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Cool Shirt!

The annual Cool Biz campaign that kicked off in 2005 has accelerated the development of highly functional fibers that can make the hot Japanese summer feel cooler and more comfortable.

In the past, it was normal for Japanese business persons to wear suits and neckties at work throughout the year. This attire made the hot and humid Japanese summer conditions difficult to endure.

The Cool Biz campaign promoted by the Ministry of the Environment as a part of its measures to combat global warming was a game changer. The aim of this campaign is to curb electricity consumption and reduce CO2 emissions by raising the air-conditioning temperature in the office and at home. Cool Biz is a lifestyle that enables people to more comfortably enjoy time spent indoors with the air conditioning set at 28°C.

Many companies adopted the Cool Biz idea and began to encourage their employees to wear lighter clothing immediately after the campaign was launched in 2005. Today it is common for business persons to go without a jacket or necktie in the summer. Today Cool Biz is a synonym for light business attire in the summer.

The spread of Cool Biz style helped to speed up the development of highly functional fibers used to make more comfortable clothes.

“Highly functional fibers were created by adding special functions to fibers such as polyester,” says Akihiro Omatsuzawa of the Japan Chemical Fibers Association. “Japan continues to lead the field in the development of highly functional fibers in the global market. It is the only country in the world where new highly functional fibers continue to be developed.”

There are four main types of highly functional fibers used to make clothes for Cool Biz attire. The first type is a material that can absorb a lot of sweat and dry the body quickly. It employs a mechanism that increases the area in which the fiber comes in contact with the sweat by increasing the fiber’s surface area to facilitate the smoother absorption of more sweat. To enlarge the fiber’s surface area, they develop materials that combine fibers by making them fine or changing the fiber shape to allow for the smoother absorption of sweat. The enlarged fiber surface area also helps the absorbed sweat to spread and evaporate more easily, which in turn makes the material dry more quickly.

The second type is a material that feels cold when it is touched. It is highly hydrophilic and allows for heat to pass through it easily, making it possible to quickly absorb heat from the skin. As a result, it feels cold when it is touched. There are some products which feature a dual-structured fiber with polyester on the inside and a highly hydrophilic and thermal conductive special material on the outside.

The third type is a material that can control and adjust air-permeability. It is designed to facilitate and enhance air-permeability by stretching the fiber and opening the stitches when people sweat and their clothes get more humid. It also controls air-permeability by closing the stitches when the clothes dry. This mechanism allows for the automatic adjustment of the humidity and temperature of clothes, providing an effective means for staying comfortable.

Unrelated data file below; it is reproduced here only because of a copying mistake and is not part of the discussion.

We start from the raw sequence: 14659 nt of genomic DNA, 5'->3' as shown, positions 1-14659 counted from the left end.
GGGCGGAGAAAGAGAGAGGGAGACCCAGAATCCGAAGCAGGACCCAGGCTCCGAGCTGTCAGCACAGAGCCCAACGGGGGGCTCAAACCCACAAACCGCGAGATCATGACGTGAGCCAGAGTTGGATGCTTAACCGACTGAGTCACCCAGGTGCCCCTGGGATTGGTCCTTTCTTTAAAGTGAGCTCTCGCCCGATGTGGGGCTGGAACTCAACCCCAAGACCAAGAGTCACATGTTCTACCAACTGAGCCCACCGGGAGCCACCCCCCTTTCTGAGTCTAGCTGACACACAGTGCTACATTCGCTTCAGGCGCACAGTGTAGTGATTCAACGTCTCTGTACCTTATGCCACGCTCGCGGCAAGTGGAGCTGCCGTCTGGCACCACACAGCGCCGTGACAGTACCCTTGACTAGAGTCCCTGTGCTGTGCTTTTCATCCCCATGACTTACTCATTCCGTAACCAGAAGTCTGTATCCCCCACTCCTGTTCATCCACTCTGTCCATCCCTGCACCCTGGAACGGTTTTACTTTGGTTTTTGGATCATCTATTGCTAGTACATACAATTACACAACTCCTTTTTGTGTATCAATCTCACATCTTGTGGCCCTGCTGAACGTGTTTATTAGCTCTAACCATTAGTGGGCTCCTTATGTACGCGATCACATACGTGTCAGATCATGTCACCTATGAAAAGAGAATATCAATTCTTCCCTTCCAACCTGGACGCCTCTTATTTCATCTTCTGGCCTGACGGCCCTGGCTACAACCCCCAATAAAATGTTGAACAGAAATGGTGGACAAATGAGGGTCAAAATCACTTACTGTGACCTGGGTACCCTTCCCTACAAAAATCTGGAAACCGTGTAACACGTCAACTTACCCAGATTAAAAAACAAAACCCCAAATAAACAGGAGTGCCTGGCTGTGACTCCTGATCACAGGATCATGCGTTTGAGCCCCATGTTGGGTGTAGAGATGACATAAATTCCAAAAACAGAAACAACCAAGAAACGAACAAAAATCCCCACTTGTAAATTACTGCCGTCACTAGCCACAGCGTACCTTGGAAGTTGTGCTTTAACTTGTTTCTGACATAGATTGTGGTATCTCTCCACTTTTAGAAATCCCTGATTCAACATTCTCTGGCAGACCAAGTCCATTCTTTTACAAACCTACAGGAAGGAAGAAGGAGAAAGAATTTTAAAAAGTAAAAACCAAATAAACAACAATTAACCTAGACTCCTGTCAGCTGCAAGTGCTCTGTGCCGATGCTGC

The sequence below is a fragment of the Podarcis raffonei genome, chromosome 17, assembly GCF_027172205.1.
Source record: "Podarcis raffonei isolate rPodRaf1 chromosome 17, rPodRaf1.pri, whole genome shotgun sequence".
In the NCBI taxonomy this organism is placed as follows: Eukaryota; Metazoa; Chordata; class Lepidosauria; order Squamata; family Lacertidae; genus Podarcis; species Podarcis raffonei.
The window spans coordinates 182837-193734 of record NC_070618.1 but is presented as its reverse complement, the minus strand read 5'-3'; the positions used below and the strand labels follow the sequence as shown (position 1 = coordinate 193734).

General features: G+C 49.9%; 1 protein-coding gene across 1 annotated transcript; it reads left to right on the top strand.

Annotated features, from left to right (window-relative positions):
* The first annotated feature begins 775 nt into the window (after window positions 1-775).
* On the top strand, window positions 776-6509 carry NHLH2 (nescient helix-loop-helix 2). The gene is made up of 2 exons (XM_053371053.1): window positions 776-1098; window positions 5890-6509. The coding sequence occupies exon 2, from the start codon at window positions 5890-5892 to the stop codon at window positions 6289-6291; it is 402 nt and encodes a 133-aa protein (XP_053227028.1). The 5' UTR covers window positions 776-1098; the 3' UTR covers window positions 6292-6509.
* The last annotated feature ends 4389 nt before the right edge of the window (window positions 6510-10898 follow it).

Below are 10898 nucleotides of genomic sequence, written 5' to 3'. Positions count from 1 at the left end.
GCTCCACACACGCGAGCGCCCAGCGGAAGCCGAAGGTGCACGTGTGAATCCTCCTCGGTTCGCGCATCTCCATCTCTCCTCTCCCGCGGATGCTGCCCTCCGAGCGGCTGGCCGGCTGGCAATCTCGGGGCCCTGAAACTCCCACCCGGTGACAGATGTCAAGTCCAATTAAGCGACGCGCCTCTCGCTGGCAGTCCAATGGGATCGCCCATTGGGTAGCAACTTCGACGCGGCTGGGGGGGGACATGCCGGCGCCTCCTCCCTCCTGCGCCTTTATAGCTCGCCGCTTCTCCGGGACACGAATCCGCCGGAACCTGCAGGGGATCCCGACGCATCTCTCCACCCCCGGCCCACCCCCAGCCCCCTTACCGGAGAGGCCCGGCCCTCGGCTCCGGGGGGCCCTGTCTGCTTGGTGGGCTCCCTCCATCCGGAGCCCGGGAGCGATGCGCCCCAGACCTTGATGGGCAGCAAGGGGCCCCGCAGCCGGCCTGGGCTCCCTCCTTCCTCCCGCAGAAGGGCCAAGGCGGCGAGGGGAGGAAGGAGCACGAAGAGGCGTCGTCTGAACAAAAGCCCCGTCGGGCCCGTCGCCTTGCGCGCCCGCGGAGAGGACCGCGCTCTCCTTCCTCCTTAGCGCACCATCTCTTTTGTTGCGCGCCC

The fourth type is a heat-isolating and -insulating material. It blocks sunlight and heat, and prevents the temperature from rising inside the clothes. Another type of material that has been developed is an ultraviolet ray-isolating and -insulating material. It works in a similar way to absorb and diffusely reflect ultraviolet rays.

“Highly functional fibers are becoming more workable and effective year by year, and also more comfortable,” says Omatsuzawa. “Numerous fiber manufacturers have been working hard in recent years to add more advanced functions, and have been conducting research and development on adding multiple functions to one particular fiber product.”

In addition to materials for Cool Biz attire, the use of highly functional fibers has also spread to leisure, such as sports clothing. Japanese highly functional fibers are used for the products of many globally recognized sports brands. In addition, there are also highly functional fibers that can retain warmth. These are commercialized for Warm Biz, which aims to make people feel comfortable indoors in the winter time with the heat set at 20°C. Manufacturers have developed materials that can convert absorbed solar energy into thermal energy, and materials that generate heat by absorbing water.

One of the reasons that Japan has taken the lead in the development of highly functional fibers is that the nation not only possesses manufacturing technologies for fiber materials, but also excellent fabric processing and dyeing processing technologies. Evidence of this can be seen in the fiber-producing areas in the prefectures of Fukui, Ishikawa, and Toyama in the Hokuriku region, where the fiber industry has thrived since the Edo period (1603–1867). Leading Japanese companies with high-level technologies for chemical fiber processing are concentrated in the Hokuriku region. Along with the processing of highly functional fibers, many small and medium-sized enterprises operating in this region are actively working to apply the latest uses for the next generation. There is a fabric manufacturer in Fukui Prefecture helping with the development of the Heart Recovery Patch, on which the TV drama “Shitamachi Rocket,” a big hit last autumn, was modeled.

“Manufacturing products made of highly functional fibers is no easy task,” says Omatsuzawa. “They are the result of combining the latest technologies of chemical fiber manufacturers with the craftsmanship that has developed in fiber-producing areas over the centuries.”